But I didn't write this to depress you. Be aware that the AAFP (and the American Academy of Pediatrics, which has invested extensive time and effort in acceptance and payment of the new codes) is advocating for fair and correct payment of these codes. And as mentioned previously, some payers did begin paying the codes as intended on Jan. 1. We will keep working on the rest.

Thursday Oct 22, 2009

You might be a coding and payment geek if . . .

The arrival of the new ICD-9 manual recently reminded me that there are certain things that distinguish coding and payment geeks from otherwise "normal" people.  So, for your consideration, I offer you the top 10 signs that you might be a coding and payment geek:

10.  The first thing you associate with December is the arrival of the new CPT book.

9.  You actually get excited when your new coding books arrive.

8.  You wonder why the toy doctors bag you bought your kid doesn't include a claim form.

7.  You worry your family physician is undercoding your visit.

6.  You consider the Federal Register light reading.

5.  You write to CMS more than to your own mom.

4.  You actually understand Medicare's Sustainable Growth Rate formula.

3.  You collect past issues of CPT Assistant on eBay.

2.  When your family physician tells you that you have conjunctivitis, you wonder what the ICD-9 code for that is.

 And the number one sign that you might be a coding and payment geek:

1.  You actually understood the humor in this blog post!

Friday Sep 25, 2009

Records requests: Answer carefully

Your practice probably receives multiple requests for records each week. Unfortunately, more and more of these requests are related to your claims for payment. With ever-growing reports of waste and abuse in health care and profits to be made in recovering money paid to physicians and other providers, these requests are not going away. Whether from Medicare administrative contractors (MACs), recovery audit contractors (RACs), Comprehensive Error Rate Testing (CERT) program contractors, private payers or Medicaid plans, how your practice responds to these requests can make a big difference in your practice's financial future.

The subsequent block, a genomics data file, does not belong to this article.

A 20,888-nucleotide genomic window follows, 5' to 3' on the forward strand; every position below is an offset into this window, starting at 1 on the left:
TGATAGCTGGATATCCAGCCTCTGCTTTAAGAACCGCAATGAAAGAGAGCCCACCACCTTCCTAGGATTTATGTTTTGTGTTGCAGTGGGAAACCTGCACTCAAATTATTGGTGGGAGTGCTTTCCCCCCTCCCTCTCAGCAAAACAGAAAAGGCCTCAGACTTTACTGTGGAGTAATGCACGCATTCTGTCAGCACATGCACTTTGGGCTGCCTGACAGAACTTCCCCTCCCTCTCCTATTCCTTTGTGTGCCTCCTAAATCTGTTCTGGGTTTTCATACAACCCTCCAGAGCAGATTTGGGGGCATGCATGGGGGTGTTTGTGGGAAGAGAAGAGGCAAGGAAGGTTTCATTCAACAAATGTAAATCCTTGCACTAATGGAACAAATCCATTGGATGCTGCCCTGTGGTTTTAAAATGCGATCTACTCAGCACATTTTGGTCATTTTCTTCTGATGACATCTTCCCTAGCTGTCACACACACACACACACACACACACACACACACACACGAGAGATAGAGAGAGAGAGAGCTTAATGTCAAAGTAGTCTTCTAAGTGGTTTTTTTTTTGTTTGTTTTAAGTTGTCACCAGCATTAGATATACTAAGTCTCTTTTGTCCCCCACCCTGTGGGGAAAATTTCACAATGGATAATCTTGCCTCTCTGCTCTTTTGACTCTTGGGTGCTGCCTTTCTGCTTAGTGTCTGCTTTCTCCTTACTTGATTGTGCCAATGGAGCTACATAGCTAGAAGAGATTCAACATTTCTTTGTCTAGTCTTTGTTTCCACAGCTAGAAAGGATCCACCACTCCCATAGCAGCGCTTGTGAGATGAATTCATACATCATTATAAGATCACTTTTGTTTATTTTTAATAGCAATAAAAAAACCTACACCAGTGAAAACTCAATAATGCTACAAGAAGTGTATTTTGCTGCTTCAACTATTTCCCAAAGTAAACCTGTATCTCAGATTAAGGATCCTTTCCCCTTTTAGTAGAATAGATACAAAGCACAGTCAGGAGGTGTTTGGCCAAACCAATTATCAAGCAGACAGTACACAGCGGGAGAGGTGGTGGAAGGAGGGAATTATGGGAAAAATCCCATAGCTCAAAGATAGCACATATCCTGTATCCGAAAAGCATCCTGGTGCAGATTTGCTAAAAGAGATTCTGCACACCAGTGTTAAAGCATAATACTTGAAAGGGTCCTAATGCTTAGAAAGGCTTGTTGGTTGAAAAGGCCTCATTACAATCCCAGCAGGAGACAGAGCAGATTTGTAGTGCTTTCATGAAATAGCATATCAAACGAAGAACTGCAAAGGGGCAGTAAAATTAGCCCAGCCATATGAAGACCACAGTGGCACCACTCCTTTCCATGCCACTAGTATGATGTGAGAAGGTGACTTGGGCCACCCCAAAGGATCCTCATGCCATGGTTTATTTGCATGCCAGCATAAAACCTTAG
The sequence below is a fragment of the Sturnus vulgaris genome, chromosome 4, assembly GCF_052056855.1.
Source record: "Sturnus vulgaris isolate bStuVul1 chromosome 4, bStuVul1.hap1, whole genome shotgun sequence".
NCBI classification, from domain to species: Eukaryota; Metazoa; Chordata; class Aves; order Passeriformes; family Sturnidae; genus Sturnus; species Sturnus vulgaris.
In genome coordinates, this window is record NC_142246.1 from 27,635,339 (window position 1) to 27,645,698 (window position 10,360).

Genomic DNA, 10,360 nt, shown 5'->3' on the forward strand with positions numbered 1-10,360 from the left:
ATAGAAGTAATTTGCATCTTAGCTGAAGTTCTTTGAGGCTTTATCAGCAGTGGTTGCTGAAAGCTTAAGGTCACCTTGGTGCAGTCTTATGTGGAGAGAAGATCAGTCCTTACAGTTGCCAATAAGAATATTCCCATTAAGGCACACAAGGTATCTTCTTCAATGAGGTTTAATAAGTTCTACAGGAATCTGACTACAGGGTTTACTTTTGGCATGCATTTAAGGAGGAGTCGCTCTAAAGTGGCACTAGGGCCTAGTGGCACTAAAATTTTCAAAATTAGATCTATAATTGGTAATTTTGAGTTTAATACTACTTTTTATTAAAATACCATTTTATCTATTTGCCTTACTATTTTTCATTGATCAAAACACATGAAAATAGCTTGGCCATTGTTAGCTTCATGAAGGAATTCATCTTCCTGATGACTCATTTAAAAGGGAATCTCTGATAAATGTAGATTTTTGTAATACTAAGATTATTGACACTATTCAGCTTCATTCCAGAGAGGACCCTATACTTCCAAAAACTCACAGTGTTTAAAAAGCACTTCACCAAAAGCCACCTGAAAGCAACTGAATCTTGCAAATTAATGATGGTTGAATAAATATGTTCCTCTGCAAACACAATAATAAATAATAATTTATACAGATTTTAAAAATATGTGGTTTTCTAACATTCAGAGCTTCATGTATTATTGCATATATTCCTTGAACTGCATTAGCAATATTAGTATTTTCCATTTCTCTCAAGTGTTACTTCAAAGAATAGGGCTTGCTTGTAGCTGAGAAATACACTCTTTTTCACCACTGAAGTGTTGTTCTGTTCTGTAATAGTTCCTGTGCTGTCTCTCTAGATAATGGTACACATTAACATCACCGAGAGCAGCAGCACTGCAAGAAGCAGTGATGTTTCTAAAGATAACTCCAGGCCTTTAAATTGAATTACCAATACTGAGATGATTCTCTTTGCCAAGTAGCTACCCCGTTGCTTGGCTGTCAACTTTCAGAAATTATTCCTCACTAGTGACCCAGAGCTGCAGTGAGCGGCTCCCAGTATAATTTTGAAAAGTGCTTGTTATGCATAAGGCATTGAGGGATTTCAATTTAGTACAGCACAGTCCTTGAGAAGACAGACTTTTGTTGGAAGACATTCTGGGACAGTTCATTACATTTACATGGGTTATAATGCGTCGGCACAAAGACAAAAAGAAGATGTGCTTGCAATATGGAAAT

So the first question is, who responds to these requests in your practice? Do they understand the importance of sending the right records to support the services billed and doing this in the time period specified on the request? Many of you may be familiar with the CERT program that the Centers for Medicare & Medicaid Services (CMS) commissioned to review the accuracy of claims paid by their Medicare contractors. Some of the most common reasons for errors in the program are these:

  1. Records not sent.
  2. Records sent but not for dates or services billed.
  3. Records illegible or unsigned.

If your practice doesn't provide the records to substantiate your charges, the claim is found to have been paid in error. Medicare contractors are obligated to recover money paid in error. Auditors working for private payers are incentivized to recover money paid in error.

The second question is whether you have a process for making sure that all documentation is provided to support the charges in question. If not, it is probably time to implement one. Here are some tips that might help:

  • Identify a primary and back-up staff person to receive all records requests related to claims or payment.
  • Create a log identifying the date the request was received, the type of records requested and the date the records were sent.
  • If there is any question whether documents are legible or sufficient to support the services that were billed, the physician or other provider of services should review the records and provide a transcribed copy of the documentation in addition to a copy of the original documentation and/or a letter explaining any additional information that may have bearing on the outcome of the review. (Any addendum to the original documentation should be signed with the current date added.)
  • Create a checklist to be used in confirming that copies are ready to be mailed.

Establishing a formal process for responding to requests for records may provide a framework for ensuring that all are appropriately and efficiently handled and help to identify recurring gaps in documentation. It may also protect money already paid to you as well money that you are due.

There are already too many opportunities for practices to lose money in the insurance billing process. Most practices can't afford to take lightly efforts by Medicare and others to recover money they have already been paid.